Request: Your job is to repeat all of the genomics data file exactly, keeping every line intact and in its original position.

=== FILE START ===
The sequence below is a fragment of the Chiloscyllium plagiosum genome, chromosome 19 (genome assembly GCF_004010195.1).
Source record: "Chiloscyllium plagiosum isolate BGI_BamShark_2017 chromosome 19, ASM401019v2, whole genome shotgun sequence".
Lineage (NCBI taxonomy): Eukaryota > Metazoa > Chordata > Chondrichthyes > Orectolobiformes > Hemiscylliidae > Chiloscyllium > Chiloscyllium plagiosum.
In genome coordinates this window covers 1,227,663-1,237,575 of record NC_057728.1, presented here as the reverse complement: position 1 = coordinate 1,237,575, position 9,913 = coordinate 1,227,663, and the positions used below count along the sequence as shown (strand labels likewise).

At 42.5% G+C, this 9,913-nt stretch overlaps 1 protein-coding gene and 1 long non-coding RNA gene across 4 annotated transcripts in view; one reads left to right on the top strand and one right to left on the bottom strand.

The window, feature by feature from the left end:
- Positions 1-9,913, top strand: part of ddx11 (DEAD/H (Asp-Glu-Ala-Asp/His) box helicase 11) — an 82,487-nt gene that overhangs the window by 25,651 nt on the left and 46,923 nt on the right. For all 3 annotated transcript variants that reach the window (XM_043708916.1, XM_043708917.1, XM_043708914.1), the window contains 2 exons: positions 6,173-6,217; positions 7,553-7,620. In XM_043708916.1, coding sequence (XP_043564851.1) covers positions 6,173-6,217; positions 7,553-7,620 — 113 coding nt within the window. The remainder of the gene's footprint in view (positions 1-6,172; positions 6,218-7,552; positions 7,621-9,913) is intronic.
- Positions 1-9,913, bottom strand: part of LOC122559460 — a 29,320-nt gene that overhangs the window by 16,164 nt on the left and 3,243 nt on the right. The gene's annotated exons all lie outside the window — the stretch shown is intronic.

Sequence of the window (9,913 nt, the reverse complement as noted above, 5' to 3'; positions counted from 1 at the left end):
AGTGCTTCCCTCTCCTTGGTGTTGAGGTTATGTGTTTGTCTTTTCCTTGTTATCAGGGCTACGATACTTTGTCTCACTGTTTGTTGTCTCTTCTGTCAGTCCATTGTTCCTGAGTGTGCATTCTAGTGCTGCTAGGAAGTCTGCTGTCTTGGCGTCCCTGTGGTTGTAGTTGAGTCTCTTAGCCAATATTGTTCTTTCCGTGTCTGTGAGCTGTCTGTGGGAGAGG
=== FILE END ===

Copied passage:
The sequence below is a fragment of the Chiloscyllium plagiosum genome, chromosome 19 (genome assembly GCF_004010195.1).
Source record: "Chiloscyllium plagiosum isolate BGI_BamShark_2017 chromosome 19, ASM401019v2, whole genome shotgun sequence".
Lineage (NCBI taxonomy): Eukaryota > Metazoa > Chordata > Chondrichthyes > Orectolobiformes > Hemiscylliidae > Chiloscyllium > Chiloscyllium plagiosum.
In genome coordinates this window covers 1,227,663-1,237,575 of record NC_057728.1, presented here as the reverse complement: position 1 = coordinate 1,237,575, position 9,913 = coordinate 1,227,663, and the positions used below count along the sequence as shown (strand labels likewise).

At 42.5% G+C, this 9,913-nt stretch overlaps 1 protein-coding gene and 1 long non-coding RNA gene across 4 annotated transcripts in view; one reads left to right on the top strand and one right to left on the bottom strand.

The window, feature by feature from the left end:
- Positions 1-9,913, top strand: part of ddx11 (DEAD/H (Asp-Glu-Ala-Asp/His) box helicase 11) — an 82,487-nt gene that overhangs the window by 25,651 nt on the left and 46,923 nt on the right. For all 3 annotated transcript variants that reach the window (XM_043708916.1, XM_043708917.1, XM_043708914.1), the window contains 2 exons: positions 6,173-6,217; positions 7,553-7,620. In XM_043708916.1, coding sequence (XP_043564851.1) covers positions 6,173-6,217; positions 7,553-7,620 — 113 coding nt within the window. The remainder of the gene's footprint in view (positions 1-6,172; positions 6,218-7,552; positions 7,621-9,913) is intronic.
- Positions 1-9,913, bottom strand: part of LOC122559460 — a 29,320-nt gene that overhangs the window by 16,164 nt on the left and 3,243 nt on the right. The gene's annotated exons all lie outside the window — the stretch shown is intronic.

Sequence of the window (9,913 nt, the reverse complement as noted above, 5' to 3'; positions counted from 1 at the left end):
AGTGCTTCCCTCTCCTTGGTGTTGAGGTTATGTGTTTGTCTTTTCCTTGTTATCAGGGCTACGATACTTTGTCTCACTGTTTGTTGTCTCTTCTGTCAGTCCATTGTTCCTGAGTGTGCATTCTAGTGCTGCTAGGAAGTCTGCTGTCTTGGCGTCCCTGTGGTTGTAGTTGAGTCTCTTAGCCAATATTGTTCTTTCCGTGTCTGTGAGCTGTCTGTGGGAGAGG